Very little is known about really deep trough systems—the subduction zones, Mariana Trench, Tonga Trench, and other trenches. We are building a vehicle in Sydney, Australia, to basically explore these deep trenches. It is a pilot and a one seater and so I and some of the other engineers will undergo the pilot training and we’ll flip a coin to see who goes first. It is quite challenging to build a vehicle that can function at that depth. It is much easier to build a hardware to go into space. It is 36,000 feet down there and so the vehicle has to withstand the pressure. The big technical challenge is that how do you make something float when it is being crushed by 16,000 pounds per square inch of pressure. The types of forms that you use, even at Titanic depth, don’t work as they crush. So we had to develop our own deep syntactic form that could work at full ocean depth. We had to study material science for the metal that we used for the pilot sphere. It has been four-years of engineering challenge. We are now over all of our big hurdles and are beginning to assemble the vehicle. We are confident that we would be making the dives anytime in the first quarter of 2011.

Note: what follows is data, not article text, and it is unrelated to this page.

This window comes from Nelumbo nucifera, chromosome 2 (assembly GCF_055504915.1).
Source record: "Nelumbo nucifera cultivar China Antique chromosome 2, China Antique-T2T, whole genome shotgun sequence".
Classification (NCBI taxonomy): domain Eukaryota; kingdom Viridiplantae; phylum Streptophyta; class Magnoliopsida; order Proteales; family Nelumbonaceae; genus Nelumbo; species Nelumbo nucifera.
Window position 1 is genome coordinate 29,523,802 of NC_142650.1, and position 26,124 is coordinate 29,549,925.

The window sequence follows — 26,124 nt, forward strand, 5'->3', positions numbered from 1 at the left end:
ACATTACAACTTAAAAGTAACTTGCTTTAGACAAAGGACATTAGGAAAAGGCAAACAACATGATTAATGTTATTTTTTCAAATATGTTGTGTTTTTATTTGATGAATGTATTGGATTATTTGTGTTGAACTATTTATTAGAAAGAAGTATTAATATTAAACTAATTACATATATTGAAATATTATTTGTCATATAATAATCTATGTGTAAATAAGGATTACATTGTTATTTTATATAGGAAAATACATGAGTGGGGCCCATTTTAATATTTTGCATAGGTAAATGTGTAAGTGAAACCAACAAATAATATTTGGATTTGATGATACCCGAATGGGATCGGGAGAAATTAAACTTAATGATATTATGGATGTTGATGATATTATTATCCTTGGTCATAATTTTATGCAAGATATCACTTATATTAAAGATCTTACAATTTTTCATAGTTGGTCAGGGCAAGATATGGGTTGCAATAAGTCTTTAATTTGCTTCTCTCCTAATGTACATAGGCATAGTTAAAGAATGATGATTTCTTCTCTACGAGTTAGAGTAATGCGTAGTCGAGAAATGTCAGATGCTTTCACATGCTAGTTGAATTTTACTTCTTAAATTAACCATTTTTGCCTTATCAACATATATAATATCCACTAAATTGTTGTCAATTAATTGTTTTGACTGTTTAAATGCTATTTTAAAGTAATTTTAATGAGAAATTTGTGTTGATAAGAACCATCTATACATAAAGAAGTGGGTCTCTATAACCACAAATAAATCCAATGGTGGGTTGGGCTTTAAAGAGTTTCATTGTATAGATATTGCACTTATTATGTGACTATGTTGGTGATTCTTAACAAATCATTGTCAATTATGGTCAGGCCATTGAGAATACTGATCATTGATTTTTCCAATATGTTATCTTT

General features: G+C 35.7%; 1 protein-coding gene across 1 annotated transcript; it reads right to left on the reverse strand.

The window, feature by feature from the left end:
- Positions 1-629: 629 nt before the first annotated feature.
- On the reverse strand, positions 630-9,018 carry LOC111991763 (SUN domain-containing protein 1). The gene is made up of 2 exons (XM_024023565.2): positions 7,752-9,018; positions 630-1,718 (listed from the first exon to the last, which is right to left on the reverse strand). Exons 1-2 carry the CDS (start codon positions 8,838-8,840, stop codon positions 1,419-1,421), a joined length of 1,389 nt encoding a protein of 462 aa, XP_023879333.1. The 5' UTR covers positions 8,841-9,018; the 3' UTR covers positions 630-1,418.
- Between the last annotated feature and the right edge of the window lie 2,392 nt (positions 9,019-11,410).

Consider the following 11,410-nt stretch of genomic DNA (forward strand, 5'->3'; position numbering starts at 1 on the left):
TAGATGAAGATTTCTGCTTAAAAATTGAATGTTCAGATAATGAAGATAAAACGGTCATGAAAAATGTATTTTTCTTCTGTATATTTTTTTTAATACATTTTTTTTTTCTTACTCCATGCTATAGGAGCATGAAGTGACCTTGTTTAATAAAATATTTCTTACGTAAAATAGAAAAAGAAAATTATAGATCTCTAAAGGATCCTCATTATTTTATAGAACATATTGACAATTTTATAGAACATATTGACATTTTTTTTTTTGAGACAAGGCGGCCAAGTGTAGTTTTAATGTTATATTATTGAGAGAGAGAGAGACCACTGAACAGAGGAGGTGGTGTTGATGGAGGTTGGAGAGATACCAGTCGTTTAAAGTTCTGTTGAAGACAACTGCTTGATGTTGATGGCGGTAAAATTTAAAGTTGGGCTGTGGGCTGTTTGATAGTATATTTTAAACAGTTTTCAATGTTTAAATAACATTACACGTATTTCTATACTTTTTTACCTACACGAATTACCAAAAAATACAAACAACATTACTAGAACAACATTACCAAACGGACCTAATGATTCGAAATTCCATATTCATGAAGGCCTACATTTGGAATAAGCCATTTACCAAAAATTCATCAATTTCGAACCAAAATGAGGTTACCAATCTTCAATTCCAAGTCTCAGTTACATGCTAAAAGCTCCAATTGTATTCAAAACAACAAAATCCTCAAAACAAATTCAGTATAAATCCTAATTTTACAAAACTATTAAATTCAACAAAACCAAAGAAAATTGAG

You create a system on your own for every movie you make. Where did this excitement of building it on your own come from?
I was making robots from cardboard boxes when I was a kid. I always had this in me that when I can imagine a machine and how it works, I have to go build it. I am not satisfied with just the thought experience. I have to build it to see if I was right and if it would really work and that’s where systems that we use have come from.
Have you changed over the years since Titanic?
I think so. I am mellower than I was. The expeditions taught me something about leadership and team building that I didn’t know before. The film industry doesn’t do that very well and certainly not from the chair of the director. There you get positive feedback for bad behavior. But the expeditions don’t allow that. When you are on a ship with a handpicked team, you are at sea and you depend on these other people to the extent of even your life. You treat them with respect and they treat you with respect. It gave me a different sense of how leadership works, specially in small teams and when you are innovating and when you are on a frontier. We certainly felt that on the expedition project. When I wanted to do Avatar I took those lessons and I think I applied them most of the times.